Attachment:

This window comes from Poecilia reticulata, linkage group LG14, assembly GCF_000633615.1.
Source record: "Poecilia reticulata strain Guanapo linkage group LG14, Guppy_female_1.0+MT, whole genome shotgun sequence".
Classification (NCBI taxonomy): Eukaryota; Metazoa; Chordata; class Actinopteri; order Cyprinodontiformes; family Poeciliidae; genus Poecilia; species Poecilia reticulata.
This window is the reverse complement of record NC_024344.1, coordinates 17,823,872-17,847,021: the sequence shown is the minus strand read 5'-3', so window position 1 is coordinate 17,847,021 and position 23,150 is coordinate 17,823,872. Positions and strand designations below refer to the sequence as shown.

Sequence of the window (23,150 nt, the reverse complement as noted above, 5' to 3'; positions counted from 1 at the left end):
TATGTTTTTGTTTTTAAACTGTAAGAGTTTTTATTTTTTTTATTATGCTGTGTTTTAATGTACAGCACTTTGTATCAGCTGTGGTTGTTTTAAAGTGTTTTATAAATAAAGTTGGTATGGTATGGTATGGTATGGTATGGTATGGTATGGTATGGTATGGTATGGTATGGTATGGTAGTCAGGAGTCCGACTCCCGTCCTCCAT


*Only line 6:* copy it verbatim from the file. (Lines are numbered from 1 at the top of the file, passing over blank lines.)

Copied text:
TATGTTTTTGTTTTTAAACTGTAAGAGTTTTTATTTTTTTTATTATGCTGTGTTTTAATGTACAGCACTTTGTATCAGCTGTGGTTGTTTTAAAGTGTTTTATAAATAAAGTTGGTATGGTATGGTATGGTATGGTATGGTATGGTATGGTATGGTATGGTATGGTATGGTATGGTAGTCAGGAGTCCGACTCCCGTCCTCCAT